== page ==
Postal Worker Indicted for $334,000 Disability Fraud
On Friday, an Anchorage U.S. Postal Service worker was indicted for $334,000 in disability fraud after investigators say the man allegedly went fishing several times despite claiming "unbearable" pain.
Amancio Zamora Agcaoili Jr. was indicted by a federal grand jury on 18 counts, including wire fraud, Social Security and Federal Employees Compensation Act fraud, and theft of government funds. Prosecutors say Agacoili claimed lower back pain from 2009 to the present.
"He was arrested yesterday, he was arraigned today, and a continuance hearing is set for Tuesday," said Assistant U.S. Attorney Yvonne Lamoreaux.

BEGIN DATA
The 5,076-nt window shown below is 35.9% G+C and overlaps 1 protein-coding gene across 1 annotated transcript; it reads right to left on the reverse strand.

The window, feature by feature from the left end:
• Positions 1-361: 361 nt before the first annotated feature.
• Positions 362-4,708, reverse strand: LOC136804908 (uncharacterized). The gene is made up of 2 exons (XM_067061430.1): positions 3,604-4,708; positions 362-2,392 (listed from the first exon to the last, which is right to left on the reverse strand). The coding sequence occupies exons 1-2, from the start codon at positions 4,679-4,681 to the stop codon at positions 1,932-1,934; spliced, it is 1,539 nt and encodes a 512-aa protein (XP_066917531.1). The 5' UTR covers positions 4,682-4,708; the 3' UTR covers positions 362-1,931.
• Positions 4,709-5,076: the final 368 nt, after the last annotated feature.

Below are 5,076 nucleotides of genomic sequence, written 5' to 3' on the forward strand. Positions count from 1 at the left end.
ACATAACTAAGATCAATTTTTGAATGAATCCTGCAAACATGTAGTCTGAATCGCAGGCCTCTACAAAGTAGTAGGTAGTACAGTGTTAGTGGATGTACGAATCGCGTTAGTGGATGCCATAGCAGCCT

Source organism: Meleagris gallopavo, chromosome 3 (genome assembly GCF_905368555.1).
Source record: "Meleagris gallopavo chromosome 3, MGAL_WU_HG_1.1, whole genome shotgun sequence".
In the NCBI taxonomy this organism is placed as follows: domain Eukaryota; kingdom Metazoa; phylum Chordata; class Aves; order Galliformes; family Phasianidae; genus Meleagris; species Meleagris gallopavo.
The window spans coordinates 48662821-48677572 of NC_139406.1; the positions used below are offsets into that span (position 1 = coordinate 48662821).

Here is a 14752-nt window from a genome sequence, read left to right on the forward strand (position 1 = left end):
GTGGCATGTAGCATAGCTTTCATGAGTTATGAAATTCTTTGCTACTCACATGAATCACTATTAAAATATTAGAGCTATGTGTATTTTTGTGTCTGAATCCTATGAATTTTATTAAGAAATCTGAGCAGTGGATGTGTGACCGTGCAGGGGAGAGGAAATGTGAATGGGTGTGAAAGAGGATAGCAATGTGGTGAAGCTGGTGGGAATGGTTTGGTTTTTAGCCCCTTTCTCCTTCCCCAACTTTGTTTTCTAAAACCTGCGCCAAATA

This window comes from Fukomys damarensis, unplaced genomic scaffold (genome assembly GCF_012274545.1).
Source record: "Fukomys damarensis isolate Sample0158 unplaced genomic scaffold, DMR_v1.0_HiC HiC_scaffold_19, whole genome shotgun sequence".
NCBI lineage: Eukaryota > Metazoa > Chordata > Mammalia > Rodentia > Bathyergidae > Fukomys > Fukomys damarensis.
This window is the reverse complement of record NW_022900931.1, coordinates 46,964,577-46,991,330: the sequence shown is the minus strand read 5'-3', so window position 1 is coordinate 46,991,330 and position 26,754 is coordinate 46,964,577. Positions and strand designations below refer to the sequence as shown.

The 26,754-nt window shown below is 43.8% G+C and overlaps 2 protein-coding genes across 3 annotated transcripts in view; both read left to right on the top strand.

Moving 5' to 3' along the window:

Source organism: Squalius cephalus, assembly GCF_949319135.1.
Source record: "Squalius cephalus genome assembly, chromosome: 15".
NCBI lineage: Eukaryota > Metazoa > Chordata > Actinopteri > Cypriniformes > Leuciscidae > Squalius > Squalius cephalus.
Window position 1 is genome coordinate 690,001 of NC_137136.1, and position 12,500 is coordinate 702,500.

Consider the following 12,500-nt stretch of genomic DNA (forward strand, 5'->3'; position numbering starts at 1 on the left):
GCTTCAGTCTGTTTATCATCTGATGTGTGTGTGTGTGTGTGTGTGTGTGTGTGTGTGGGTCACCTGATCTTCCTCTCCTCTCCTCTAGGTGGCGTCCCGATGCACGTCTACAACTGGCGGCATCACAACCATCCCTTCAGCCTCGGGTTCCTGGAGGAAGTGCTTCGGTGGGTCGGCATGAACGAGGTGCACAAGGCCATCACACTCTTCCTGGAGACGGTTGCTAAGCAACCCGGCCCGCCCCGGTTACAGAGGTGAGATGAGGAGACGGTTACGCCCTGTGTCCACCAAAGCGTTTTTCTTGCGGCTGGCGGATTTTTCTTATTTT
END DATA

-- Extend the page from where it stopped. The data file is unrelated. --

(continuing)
Officials say disability fraud is an affront to taxpayers and those truly in need.
"Each time someone intentionally defrauds the United states in order to receive federal benefits, such as workers' compensation and disability payments, it undermines the integrity of those federal programs, and harms all law-abiding citizens," said Criminal Division for the District of Alaska Kevin Feldis.
Disability fraud has exploded in recent years. In January, over 100 former New York City cops and firefighters were charged in one of the biggest disability scams in U.S. history, a scheme that cost taxpayers an estimated $400 million. Last year, federal agents busted up a massive disability fraud scam in Puerto Rico.
Disability spending has skyrocketed over the last decade. In 2003, 7.6 million received disability benefits. In 2012, 10.9 million individuals received a total $136.7 billion in taxpayer-funded disability checks. When the costs of health care are included, taxpayer-funded spending on disability totals $260 billion – a sum over three times as much as taxpayers spend on food stamps.